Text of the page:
TechDisturbing news from Russia: Ukraine assesses enemy's armory

Disturbing news from Russia: Ukraine assesses enemy's armory

Iskander-M system with ballistic missiles
Iskander-M system with ballistic missiles
Images source: © Licensor | CC BY-SA 4.0, Vitaly V. Kuzmin
ed. PMB
6:04 AM EST, December 5, 2023

There has been a significant change in Russia's armament in the wake of the attacks on vital infrastructure last year. Ukrainian Air Forces spokesperson Jurij Ihnat has noted a disproportionate number of missiles and drones in the armory. Moreover, the enemy's arsenal is undergoing a rapid expansion process.

As stated by Jurij Ihnat, the Russian arsenal holds 870 missiles of diverse types. This includes missiles such as Kindżał, Iskander (in ballistic and maneuverable versions), Kalibr, Ch-101, and Ch-555. In an interview with RBK Ukraine, Ihnat revealed that this is a decrease compared to the numbers Russia had last year before initiating their campaign of attacks on Ukrainian infrastructure. The main targets were the energy sector, with the raids consistently ongoing throughout the fall and winter.

Kalibr missiles are a major threat due to the damage they have caused in Ukraine. Russia deploys various variants of this system. For example, 3M14 Kalibr is a land-based missile with a range of 932–1553 miles, and the 3M54 Kalibr is a short-range anti-ship missile with an estimated range of approximately 124 to 186 miles, depending on the version.

Another serious threat is the Ch-22 maneuverable missile. This type of weapon has recently been reintroduced to use by the Russian Federation. A single missile has a range exceeding 310 miles, and its warhead, weighing nearly, 2204 lbs, can inflict massive destruction.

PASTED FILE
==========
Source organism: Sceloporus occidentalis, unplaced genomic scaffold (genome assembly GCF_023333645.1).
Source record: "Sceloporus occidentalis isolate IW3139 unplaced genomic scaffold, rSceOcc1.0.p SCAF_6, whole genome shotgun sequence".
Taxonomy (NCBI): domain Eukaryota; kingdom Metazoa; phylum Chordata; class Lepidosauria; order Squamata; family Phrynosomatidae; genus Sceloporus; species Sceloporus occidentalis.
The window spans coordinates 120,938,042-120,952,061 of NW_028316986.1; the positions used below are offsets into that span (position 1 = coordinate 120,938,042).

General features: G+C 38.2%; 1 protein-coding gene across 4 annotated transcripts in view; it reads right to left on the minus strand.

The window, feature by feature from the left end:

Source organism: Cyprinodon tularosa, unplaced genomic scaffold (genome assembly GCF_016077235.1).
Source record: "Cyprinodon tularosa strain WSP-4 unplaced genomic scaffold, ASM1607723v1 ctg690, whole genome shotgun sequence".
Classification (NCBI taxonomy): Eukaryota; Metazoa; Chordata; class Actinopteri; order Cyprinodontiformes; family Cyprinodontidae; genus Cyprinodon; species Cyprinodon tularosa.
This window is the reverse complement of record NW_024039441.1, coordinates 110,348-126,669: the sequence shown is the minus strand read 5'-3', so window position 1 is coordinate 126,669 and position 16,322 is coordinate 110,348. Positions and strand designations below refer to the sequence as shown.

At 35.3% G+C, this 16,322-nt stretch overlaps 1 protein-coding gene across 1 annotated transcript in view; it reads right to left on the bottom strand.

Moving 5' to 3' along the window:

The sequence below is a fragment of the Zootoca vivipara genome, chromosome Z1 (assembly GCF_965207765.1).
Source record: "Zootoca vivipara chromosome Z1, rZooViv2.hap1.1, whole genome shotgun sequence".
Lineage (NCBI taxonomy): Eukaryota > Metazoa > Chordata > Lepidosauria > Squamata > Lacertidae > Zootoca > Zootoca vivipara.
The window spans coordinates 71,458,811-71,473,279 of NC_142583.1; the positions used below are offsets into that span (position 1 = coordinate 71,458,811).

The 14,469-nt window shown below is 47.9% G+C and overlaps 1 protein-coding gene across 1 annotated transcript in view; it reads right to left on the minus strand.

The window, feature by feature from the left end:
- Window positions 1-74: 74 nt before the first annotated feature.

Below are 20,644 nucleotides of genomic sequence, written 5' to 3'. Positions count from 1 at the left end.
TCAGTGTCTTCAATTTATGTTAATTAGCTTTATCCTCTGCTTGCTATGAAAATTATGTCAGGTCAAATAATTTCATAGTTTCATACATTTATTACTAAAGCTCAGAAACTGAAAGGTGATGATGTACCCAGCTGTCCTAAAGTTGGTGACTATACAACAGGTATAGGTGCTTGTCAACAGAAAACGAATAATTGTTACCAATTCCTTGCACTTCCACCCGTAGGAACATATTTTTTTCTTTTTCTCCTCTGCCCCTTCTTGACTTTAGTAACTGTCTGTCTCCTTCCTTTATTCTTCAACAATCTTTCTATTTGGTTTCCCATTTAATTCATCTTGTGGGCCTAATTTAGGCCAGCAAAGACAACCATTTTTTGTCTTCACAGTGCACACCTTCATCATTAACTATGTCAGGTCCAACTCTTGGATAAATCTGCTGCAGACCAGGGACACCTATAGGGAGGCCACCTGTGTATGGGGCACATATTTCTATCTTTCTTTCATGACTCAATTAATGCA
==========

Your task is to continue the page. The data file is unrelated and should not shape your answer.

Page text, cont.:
Russia altering its armament

Ihnat pointed out that the Ukrainian air defense successfully shot down 750 maneuvering missiles during the half-year-long attacks on the energy sector, which took place from September 9, 2022, to March 12, 2023. In total, the Russians used approximately 1100 missiles. "Their remaining stockpile accounts for about 30 percent. So, last September, they had around 1600 maneuvering missiles," emphasized Ihnat.

In the same duration, over a thousand drones were utilized by Russians, approximately 750 of which were shot down. "The situation for the Russians has now changed - they can manufacture drones and also receive a bulk quantity from Iran," highlighted the military spokesperson. The Shahed strike drones were intensively deployed in these attacks.

Russia aims to maximize damage to Ukraine

Ihnat elucidated that Russia's objective remains the same as last year - to bring about as much destruction and damage to Ukraine as possible. "They can launch mass attacks any day now. But they no longer have the resources they had a year ago," he interpreted.

The Air Forces spokesperson revealed that the Russians are currently not only accumulating missiles, but also reinforcing their strategic stockpile. "Most of the missiles under discussion can also carry tactical nuclear weapons. They require these critical supplies to threaten NATO countries and other adversaries," Ihnat evaluated.

Shahed 136 drones used by Russia
Shahed 136 drones used by Russia© ANA

Suspilne portal reviewed the assessments of British military intelligence, which suggested that Russia may have accumulated significant stockpiles in recent times by refraining from deploying maneuvering missiles from strategic bombers for two months. These stockpiles are expected to be utilised should Moscow decide to repeat mass attacks on Ukraine's critical infrastructure. The November drone attacks involving many Shahed drones, as per British evaluations, were possibly a test of Ukrainian air defense capabilities in anticipation of potential future missile bombardments.

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